I'm not just excited that the Poe comic is coming, I'm excited that its coming from Boom!, who I think is doing things right.

In many ways, while I may champion the characters and stories of various companies, I sort of think that they have semi-broken business models that rely on the Direct Market entirely too much, which has led to a generation of kids having no interest in comics, not just from content, but a lack of availability.

Boom licensed several kid-friendly items, from Pixar's "Cars" and "Incredibles" to "The Muppets". And I seriously love the Muppets comic so far (Nathan and Michael might want to pick that one up for the family).

The rumor is that they're looking to move out of just working in the direct market and back into other kinds of retail (bookstores, maybe at box stores, etc...). In my opinion, that doesn't hurt the Direct Market (ie: Austin Books), but strengthens it as it builds a network of comic readers to feed into the Direct Market.

Poe may not be part of that effort, but I couldn't be happier for JackBart. And while he told me online that he hasn't met Mark Waid yet, I may send my tattered copy of "Kingdom Come" with him to ComicCon this year so Waid can sign it. And maybe my FF hardcover. And "The Life Story of The Flash". Well... I guess I'll have mercy.

Just one book.

JackBart has agreed to let me do an interview in a while, about when the book comes out. In the meantime, check these things out:

Diamond talks about Poe

The Boom! Studios Blog

Tuesday, May 19, 2009

JimD Makes a Movie

A long time ago, in a galaxy far, far away, JimD asked me to take a look at a screenplay he'd written. I was interested to read it as I'd enjoyed Jim's work that I'd previously got my mitts on, but then he let me know... he'd been working on the film for a while with his pal, Alistair (an occasional Leaguer). And, unlike most of the stuff I was used to from folks I remembered talking big from film school, they were actually going to get their movie made.

Sure, I gave JimD a few notes, but the script was sort of past that point. You could tell a lot of what was going to happen next would depend on directorial and actor's choices because the thing was ready to go. I liked the script, liked the ideas in it.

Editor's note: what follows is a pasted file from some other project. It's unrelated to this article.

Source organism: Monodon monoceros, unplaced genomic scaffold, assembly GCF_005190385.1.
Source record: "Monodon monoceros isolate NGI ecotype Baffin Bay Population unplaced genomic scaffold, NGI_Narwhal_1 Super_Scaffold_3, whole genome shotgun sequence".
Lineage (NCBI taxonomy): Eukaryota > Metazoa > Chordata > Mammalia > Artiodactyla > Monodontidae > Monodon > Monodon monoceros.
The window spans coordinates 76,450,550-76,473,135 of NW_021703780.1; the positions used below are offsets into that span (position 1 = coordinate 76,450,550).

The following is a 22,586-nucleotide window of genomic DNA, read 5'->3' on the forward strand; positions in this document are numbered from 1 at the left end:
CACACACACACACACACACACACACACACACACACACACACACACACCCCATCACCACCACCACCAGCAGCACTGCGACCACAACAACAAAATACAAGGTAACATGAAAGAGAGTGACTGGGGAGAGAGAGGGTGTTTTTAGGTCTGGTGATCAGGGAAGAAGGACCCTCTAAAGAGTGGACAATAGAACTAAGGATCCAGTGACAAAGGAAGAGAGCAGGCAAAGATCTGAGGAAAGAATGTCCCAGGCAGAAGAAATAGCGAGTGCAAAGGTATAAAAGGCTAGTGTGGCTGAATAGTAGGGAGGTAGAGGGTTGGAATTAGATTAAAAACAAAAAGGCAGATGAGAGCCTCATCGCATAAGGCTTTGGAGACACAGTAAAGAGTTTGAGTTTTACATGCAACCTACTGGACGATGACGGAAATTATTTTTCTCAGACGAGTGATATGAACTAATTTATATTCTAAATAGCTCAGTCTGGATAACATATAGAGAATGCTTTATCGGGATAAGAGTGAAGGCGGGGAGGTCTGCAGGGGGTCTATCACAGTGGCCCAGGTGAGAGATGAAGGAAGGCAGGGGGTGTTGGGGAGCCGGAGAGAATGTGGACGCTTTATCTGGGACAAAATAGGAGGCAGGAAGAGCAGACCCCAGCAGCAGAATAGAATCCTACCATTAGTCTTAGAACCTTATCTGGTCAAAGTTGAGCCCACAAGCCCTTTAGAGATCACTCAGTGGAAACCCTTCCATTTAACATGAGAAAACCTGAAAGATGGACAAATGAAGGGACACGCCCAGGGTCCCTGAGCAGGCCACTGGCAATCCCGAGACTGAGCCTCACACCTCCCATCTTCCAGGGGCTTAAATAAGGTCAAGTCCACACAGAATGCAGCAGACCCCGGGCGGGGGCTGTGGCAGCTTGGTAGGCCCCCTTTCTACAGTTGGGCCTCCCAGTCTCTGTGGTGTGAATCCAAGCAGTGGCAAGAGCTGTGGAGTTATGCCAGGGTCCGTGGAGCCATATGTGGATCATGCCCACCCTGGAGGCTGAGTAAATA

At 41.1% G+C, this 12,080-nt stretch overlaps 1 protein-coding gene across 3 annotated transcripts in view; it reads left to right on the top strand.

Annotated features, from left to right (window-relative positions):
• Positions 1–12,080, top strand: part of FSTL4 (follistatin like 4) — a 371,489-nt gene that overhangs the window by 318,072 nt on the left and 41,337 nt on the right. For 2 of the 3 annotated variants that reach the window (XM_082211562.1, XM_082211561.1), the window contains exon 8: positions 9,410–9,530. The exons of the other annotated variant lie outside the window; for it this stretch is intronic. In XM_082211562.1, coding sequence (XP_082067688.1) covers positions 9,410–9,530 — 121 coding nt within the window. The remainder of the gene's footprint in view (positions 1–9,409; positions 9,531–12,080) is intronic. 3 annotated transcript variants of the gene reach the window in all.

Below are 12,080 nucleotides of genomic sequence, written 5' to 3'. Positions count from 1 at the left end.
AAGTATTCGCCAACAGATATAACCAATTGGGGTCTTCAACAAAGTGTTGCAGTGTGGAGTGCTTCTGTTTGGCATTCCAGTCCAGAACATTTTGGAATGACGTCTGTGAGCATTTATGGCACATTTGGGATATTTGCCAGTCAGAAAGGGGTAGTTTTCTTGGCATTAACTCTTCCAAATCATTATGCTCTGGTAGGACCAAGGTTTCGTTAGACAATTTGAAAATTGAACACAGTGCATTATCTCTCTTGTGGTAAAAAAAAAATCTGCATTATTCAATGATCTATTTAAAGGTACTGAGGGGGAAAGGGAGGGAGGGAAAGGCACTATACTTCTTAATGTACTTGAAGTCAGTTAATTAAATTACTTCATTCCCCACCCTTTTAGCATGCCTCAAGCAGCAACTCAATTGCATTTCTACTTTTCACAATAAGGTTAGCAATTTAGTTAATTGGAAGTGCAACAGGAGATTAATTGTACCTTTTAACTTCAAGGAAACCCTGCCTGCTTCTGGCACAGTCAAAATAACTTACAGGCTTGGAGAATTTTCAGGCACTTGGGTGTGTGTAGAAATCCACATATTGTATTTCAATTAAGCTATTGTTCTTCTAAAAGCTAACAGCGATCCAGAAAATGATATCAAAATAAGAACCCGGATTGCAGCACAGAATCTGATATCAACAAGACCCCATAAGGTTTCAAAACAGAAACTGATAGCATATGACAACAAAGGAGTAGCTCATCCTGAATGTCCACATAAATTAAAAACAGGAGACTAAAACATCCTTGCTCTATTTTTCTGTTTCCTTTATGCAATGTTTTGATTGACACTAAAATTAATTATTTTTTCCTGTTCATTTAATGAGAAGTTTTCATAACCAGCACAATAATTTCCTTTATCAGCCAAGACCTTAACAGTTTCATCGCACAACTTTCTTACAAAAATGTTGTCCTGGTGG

JimD and Alistair went ahead and produced the darn thing a while back, and I couldn't be happier for them or more impressed with the results. Sure, it would have been better if it had starred a certain chubby, yet good looking comic book fan, but I don't think you can argue with the results.

The movie is called "Pleadings" - it's about lawyers -, and I welcome you to check out the IMDB site. (They might want to add a plot synopsis. Just sayin'. I'm a little reluctant to say too much about the plot as I wasn't sure what I shouldn't say.)

It looks like the movie is ready for DVD distribution. No, I have no idea how the hell that works, so don't ask.

This here would be the DVD cover. Click on it to read the plot synopsis.

The movie turned out very well, thanks for asking. I think you Leaguers will enjoy it. Performances from their troupe are strong, the directing and cinematography creative and more than occasionally showing bits of brilliance. So there you go.

So I'll keep you guys posted as to when YOU can obtain a copy of the DVD for your very own.

Monday, May 18, 2009

Snake n' Bacon

Over the past year or so, I've become a fan of Michael Kupperman's comic "Tales Designed to Thrizzle".

It's a little difficult to explain the comic and do it justice, but I enjoy features such as "Twain & Einstein" and "Snake n' Bacon".

You sort of have to imagine if Tom Tomorrow drew more than four things, and/ or could handily imitate different styles and sort of mix media.

He's also quite good at finding new angles on old ads one would find in comics and magazines.

sorry, Mom.

Anyway, they've adapted Snake'n'Bacon, one of Kupperman's strips, to a show on Cartoon Network's Adult Swim.

I highly recommend. (It's, like, 15 minutes)

Superman/ Batman: Public Enemies

A few years back, DC launched a new series: Superman/ Batman.

It was in the spirit of the old comic series, World's Finest, which had been the series launched in the 1940's which put Superman and Batman in the same comic (it had originally been conceived as "World's Fair Comics", to coincide with the 1939 World's Fair in New York).

Comics are awesome. Oh, yes they are.

After 20 years of Dark Knight Returns inspired animosity, the powers that be at DC finally decided that just because Superman and Batman didn't always agree on methods, etc... they were more interesting as a mismatched pair of cops than they were as Batman being a jerk and Superman just standing there letting Batman rattle on (I mean, seriously... at what point would Superman not just start avoiding the guy?).

So was launched Superman/ Batman, with words and story by Jeph Loeb (the writer of Teen Wolf! and Commando!) and art by Ed McGuinness. McGuinness had come to notoriety through his work on Mr. Majestic, one of several Superman-like titles that popped up in the 90's explosion, and which was eventually folded into the DCU multi-verse (along with the entire Wildstorm Univere). He went on to pencil Superman circa 2001, and I actually have one of his original art pages from the "Our Worlds at War" storyline.

Super Pals

The first storyline was entitled Public Enemies, and drew to a close the long-running storyline set up in the Superman comics when Lex Luthor nabbed the 2000 election, becoming President of the United States. So what happens when he puts out a warrant for the arrest of Superman? And a bounty for his capture? Awesomeness. That's what happens.